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  Learavian 402 C & Mason-Bowles RDF project

Learavian 402 C 7 tube superheterdyne AC/DC receiver, with broadcast, 2.2 to 6.2 mHz marine, and beacon.

It is advertised as not working... but that helped me get it for a reasonable price. I look forward to recapping, repairing and aligning it, then taking it for a ride to some local hilltop for some aero-beacon direction finding. So far I found two tubes are bad, and replaced them. See below.

I'm sort of curious what the "mic" jack is for. This is not a transmitter, so I suppose there is a built in PA, running the mic input through the audio amp stage. But it seems to me you could call out in a loud voice louder than the resulting output... this will be an interesting feature to try.

The "Lear" in Leavian is Bill Lear of Learjet fame. He is also the inventor of the eight-track tape player, and many other inventions and innovations in radio, aviation, and elsewhere:

I was glad to see the extraordinary condition of this radio. The decal logo is intact, the covering only has minor fraying, and the handle is also in good condition. There is a heat mark on the side... perhaps a power supply issue. The rectifier tube is a miniature tube, and away from the mark... so I do not think it caused the discoloration. Perhaps the power cap.

You can also see an image of  Adrian Reynold's 402 C on his site, "Adrian's British Tube Portables". He has many radios from other parts of the world, too, and the site is a "must see".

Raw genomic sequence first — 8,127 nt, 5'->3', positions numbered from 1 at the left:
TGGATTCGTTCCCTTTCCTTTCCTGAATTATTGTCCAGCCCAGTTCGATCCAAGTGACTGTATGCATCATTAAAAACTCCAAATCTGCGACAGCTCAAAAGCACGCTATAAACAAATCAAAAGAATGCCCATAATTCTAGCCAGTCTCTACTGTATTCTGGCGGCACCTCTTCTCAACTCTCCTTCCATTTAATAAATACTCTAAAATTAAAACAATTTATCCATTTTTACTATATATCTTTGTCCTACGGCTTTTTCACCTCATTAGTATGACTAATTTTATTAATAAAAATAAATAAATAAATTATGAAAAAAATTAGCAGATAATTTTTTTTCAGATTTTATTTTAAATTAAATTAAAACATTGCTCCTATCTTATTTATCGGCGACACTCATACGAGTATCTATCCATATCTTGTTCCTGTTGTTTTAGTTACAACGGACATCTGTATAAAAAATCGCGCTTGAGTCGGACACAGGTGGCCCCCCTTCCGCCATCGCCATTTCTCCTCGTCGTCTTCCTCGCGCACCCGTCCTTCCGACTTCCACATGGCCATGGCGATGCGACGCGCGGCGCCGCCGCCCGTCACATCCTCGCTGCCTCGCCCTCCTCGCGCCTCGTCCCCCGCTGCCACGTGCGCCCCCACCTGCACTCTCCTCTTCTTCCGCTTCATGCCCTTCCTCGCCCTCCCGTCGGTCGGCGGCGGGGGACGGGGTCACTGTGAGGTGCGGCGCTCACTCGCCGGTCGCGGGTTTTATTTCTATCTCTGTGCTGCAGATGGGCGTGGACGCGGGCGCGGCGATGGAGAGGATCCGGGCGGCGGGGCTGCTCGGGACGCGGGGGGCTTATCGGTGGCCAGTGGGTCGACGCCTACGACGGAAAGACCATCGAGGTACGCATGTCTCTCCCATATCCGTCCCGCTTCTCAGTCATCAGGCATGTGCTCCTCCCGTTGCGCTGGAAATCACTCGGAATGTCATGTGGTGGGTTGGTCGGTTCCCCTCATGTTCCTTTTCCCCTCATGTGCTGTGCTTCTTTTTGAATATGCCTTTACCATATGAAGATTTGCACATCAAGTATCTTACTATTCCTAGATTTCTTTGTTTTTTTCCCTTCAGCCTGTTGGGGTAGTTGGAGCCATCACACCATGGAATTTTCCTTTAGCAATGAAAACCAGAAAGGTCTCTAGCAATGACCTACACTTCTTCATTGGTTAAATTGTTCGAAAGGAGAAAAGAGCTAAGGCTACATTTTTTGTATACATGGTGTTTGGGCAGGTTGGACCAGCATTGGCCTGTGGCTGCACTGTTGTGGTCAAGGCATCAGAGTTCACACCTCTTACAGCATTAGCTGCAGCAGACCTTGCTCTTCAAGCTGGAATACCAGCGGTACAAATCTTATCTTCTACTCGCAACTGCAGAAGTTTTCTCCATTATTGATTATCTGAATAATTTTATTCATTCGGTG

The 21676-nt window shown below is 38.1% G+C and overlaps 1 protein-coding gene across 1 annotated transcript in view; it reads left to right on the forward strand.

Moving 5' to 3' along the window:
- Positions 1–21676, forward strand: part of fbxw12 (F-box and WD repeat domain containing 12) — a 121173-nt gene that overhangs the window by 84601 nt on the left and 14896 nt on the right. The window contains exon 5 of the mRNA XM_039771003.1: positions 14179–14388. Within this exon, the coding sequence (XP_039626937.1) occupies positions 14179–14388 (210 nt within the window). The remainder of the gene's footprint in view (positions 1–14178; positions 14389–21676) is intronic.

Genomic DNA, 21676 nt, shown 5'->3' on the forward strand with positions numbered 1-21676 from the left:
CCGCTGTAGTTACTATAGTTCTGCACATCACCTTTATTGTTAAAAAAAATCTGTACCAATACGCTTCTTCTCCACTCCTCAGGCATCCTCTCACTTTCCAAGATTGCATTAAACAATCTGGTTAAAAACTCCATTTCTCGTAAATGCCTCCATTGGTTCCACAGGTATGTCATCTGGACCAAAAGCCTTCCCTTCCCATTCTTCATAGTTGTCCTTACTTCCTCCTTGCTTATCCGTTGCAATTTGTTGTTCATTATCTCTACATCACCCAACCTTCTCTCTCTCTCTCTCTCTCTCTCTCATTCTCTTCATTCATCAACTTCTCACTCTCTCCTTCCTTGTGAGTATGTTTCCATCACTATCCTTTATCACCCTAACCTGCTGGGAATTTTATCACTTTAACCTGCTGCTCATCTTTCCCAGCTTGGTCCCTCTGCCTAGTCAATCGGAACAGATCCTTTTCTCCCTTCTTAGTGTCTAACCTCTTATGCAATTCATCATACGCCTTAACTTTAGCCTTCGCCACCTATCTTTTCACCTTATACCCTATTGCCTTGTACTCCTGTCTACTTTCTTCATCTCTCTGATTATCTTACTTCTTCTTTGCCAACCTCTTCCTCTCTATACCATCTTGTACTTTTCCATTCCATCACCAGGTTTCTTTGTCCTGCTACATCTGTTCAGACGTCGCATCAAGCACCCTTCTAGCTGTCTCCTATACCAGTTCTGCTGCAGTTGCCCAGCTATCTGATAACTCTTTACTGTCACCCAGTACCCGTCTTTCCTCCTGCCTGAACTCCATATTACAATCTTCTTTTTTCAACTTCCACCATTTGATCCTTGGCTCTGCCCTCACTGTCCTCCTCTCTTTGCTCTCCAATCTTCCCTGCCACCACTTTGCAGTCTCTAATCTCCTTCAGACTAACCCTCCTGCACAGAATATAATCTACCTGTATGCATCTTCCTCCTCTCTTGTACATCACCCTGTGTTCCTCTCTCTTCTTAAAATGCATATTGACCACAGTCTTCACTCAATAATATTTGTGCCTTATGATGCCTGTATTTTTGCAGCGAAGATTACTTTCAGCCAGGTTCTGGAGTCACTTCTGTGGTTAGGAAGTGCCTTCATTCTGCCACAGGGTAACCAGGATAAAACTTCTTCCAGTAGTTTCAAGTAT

He also has an earlier, Art Deco, Learavian unit. I've missed those a few times on eBay... probably one to Adrian!

The cord is housed in a nifty compartment of it's own. I believe the plug and cord is original. The cord covering looks perfect.

The radio still appears to have all original tubes. Seven are octal, and two are miniatures. The battery is not leaking, only slightly swelled.

With all good tubes, there was still no sound at all. So I removed the chassis, and found the problem... sort of. I now know why the outer fabric is burned... it appears one of the power supply capacitors fried and burned. Wax all over, burned insulation, disconnected wires. Someone tried to solder one back on, poorly. So I have a Sam's Photofact on it's way, and will replace whatever is missing, along with the other caps. This is a real "snowball" of a project. But I actually look forward to the challenge of getting it all sorted out, and hearing sound out of this 58 year old radio.

This 1948 ad got me interested in the radio to begin with. I had wondered if a Mason-Bowles (M/B) radio could ever be found, and recently noticed the brand tag on the picture. It thought this would help identify it, or find an image of it on the 'net. So I blew the ad up and showed it to my daughter. She was sure that the name began with "L" (I thought it was a stylized "S" for "Seamaster"). But this clue sent me back to all my old Yachting Magazines, and I found the Learavian 402 C was the unit M/B used! It seems they simply bought and used stock 402 C's by mounting them on a lazy-susan (turntable) with compass rose and indicator.

I'm planning on mocking up a replica M/B turntable. Luckily the company posted the dimensions of the bottom board in their ad. The straps appear to be the canvass army type, with metal ends. The rose I can print out on photo paper, then mount on a card. The most complicated part will be the radio mounting board, which seems to be routed for the straps, and clearance for the rose and indicator.

I'm hoping an appropriate lazy-susan can be found at Bed Bath and Beyond, or Home Depot.

Mason-Bowles gave it's address as 1216 Industrial Trust Building. Were they manufacturing these RDF conversions up there on the 12th floor? Quite a bold operation... really selling a simple gizmo, but marketing it as wholly thier own radio unit.

To the left is a 1946 ad for the Learavian.